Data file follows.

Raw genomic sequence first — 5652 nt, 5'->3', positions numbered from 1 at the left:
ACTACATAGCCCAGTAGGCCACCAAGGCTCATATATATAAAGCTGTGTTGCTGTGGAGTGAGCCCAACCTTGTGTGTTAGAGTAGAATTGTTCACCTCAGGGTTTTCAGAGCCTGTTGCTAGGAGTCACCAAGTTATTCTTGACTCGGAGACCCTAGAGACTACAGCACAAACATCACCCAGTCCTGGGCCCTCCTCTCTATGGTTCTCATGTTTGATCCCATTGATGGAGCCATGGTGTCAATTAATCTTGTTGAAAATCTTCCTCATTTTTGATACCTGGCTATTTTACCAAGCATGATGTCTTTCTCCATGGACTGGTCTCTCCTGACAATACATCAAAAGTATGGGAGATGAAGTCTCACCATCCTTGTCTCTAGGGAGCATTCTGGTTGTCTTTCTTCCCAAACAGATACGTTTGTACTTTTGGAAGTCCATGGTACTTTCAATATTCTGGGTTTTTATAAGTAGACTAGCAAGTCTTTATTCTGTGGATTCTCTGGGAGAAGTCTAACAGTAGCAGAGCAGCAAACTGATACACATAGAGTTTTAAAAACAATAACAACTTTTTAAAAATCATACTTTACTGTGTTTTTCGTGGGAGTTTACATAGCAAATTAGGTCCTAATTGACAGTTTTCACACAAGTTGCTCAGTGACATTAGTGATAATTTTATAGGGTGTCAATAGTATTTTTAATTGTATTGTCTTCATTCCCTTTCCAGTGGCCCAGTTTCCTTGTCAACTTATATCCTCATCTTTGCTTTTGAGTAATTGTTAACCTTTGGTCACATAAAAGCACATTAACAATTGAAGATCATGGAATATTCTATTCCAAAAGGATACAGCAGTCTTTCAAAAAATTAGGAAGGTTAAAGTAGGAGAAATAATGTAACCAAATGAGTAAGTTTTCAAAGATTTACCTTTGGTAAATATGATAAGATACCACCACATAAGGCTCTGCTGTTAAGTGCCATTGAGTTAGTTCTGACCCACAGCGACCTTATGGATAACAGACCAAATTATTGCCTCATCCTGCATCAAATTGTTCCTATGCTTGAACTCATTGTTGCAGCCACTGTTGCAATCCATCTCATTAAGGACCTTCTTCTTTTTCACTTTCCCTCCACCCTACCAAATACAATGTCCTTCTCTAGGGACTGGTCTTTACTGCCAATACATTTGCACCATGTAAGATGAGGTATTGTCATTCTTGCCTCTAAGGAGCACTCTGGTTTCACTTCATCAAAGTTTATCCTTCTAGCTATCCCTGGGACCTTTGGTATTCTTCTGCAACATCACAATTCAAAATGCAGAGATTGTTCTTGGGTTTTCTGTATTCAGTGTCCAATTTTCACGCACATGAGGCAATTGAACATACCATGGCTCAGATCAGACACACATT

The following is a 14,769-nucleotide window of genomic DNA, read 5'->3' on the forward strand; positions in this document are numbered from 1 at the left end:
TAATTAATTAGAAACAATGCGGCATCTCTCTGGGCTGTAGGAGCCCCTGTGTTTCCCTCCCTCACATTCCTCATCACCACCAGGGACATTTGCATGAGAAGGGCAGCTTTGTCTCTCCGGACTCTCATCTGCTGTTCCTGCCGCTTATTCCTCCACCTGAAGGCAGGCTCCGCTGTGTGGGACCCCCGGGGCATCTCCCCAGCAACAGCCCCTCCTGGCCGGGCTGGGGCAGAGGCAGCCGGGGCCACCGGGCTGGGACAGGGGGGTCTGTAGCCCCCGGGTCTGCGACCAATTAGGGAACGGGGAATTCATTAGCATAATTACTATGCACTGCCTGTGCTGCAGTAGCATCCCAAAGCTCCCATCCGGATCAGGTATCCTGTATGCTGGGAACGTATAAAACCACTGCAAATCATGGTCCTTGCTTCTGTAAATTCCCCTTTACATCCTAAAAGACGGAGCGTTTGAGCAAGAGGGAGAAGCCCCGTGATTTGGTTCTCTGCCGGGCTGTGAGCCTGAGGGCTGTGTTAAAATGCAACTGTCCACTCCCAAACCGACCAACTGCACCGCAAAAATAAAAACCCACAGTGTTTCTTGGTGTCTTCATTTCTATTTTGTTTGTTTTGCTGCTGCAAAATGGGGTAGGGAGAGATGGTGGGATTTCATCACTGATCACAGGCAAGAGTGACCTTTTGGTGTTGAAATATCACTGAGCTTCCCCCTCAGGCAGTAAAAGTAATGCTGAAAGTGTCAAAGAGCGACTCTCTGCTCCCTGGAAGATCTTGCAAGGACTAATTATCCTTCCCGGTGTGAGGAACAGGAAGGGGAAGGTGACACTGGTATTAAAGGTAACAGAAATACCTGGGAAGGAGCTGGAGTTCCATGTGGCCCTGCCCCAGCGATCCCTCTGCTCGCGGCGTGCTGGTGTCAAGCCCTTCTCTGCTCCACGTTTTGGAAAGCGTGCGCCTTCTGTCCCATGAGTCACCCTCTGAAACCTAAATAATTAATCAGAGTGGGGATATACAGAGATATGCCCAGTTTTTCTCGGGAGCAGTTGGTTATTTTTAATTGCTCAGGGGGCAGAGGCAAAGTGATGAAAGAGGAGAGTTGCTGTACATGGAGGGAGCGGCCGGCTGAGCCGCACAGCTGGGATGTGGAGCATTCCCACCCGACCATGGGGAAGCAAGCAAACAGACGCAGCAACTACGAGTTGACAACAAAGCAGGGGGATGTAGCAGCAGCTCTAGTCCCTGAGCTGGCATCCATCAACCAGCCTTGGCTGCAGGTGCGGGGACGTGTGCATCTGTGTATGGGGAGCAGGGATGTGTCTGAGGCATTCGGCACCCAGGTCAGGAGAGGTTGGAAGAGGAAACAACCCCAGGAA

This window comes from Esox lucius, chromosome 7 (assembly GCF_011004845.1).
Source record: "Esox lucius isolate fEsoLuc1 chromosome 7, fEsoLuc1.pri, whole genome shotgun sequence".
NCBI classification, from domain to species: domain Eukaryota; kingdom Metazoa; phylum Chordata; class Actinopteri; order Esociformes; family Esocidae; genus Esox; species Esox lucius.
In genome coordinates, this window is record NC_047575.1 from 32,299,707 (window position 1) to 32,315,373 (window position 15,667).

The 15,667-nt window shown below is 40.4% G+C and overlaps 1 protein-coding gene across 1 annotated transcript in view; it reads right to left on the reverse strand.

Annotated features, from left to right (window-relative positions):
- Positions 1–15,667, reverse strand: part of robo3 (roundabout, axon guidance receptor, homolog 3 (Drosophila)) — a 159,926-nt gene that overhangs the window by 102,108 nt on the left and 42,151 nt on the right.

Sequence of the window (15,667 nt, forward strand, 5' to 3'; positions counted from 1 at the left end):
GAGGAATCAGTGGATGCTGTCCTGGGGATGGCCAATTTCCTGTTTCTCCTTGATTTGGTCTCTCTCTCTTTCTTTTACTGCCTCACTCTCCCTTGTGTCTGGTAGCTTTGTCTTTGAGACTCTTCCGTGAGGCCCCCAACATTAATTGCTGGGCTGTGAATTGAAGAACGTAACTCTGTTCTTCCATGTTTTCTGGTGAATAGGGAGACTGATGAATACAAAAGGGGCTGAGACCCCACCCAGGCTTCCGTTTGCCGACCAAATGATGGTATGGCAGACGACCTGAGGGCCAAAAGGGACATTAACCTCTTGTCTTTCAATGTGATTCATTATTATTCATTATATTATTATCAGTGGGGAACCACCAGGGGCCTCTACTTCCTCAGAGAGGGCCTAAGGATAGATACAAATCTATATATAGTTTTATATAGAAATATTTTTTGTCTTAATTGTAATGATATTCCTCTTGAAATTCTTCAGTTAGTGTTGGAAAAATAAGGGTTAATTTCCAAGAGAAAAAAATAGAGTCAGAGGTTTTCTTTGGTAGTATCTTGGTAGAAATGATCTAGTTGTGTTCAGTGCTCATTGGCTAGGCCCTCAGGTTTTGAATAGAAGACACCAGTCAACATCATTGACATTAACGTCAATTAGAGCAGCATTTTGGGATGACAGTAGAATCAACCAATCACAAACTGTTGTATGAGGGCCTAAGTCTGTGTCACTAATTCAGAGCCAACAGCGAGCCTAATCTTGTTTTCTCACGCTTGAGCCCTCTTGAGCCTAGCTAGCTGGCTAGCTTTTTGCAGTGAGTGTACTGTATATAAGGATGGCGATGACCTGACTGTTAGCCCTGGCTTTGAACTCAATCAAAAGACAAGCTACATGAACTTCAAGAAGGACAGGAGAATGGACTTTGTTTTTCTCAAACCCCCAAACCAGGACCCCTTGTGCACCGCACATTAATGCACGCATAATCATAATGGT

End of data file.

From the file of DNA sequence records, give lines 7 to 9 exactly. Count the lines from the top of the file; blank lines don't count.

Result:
NCBI classification, from domain to species: domain Eukaryota; kingdom Metazoa; phylum Chordata; class Actinopteri; order Esociformes; family Esocidae; genus Esox; species Esox lucius.
In genome coordinates, this window is record NC_047575.1 from 32,299,707 (window position 1) to 32,315,373 (window position 15,667).

The 15,667-nt window shown below is 40.4% G+C and overlaps 1 protein-coding gene across 1 annotated transcript in view; it reads right to left on the reverse strand.